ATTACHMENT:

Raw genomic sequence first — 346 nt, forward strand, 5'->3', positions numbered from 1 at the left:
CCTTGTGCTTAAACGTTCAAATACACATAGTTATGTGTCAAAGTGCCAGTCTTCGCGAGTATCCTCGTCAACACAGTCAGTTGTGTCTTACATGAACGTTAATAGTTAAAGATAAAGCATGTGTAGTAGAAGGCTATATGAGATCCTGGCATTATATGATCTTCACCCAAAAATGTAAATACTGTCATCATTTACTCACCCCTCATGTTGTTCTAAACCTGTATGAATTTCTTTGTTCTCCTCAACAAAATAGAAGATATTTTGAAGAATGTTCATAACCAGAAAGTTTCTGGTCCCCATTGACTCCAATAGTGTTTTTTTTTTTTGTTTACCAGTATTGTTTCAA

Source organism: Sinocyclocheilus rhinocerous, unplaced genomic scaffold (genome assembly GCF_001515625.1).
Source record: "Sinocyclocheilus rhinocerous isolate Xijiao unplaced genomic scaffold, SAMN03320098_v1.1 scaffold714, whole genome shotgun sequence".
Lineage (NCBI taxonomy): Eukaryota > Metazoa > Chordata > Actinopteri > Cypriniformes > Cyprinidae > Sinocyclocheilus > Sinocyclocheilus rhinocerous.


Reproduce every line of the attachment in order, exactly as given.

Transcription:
Raw genomic sequence first — 346 nt, forward strand, 5'->3', positions numbered from 1 at the left:
CCTTGTGCTTAAACGTTCAAATACACATAGTTATGTGTCAAAGTGCCAGTCTTCGCGAGTATCCTCGTCAACACAGTCAGTTGTGTCTTACATGAACGTTAATAGTTAAAGATAAAGCATGTGTAGTAGAAGGCTATATGAGATCCTGGCATTATATGATCTTCACCCAAAAATGTAAATACTGTCATCATTTACTCACCCCTCATGTTGTTCTAAACCTGTATGAATTTCTTTGTTCTCCTCAACAAAATAGAAGATATTTTGAAGAATGTTCATAACCAGAAAGTTTCTGGTCCCCATTGACTCCAATAGTGTTTTTTTTTTTTGTTTACCAGTATTGTTTCAA

Source organism: Sinocyclocheilus rhinocerous, unplaced genomic scaffold (genome assembly GCF_001515625.1).
Source record: "Sinocyclocheilus rhinocerous isolate Xijiao unplaced genomic scaffold, SAMN03320098_v1.1 scaffold714, whole genome shotgun sequence".
Lineage (NCBI taxonomy): Eukaryota > Metazoa > Chordata > Actinopteri > Cypriniformes > Cyprinidae > Sinocyclocheilus > Sinocyclocheilus rhinocerous.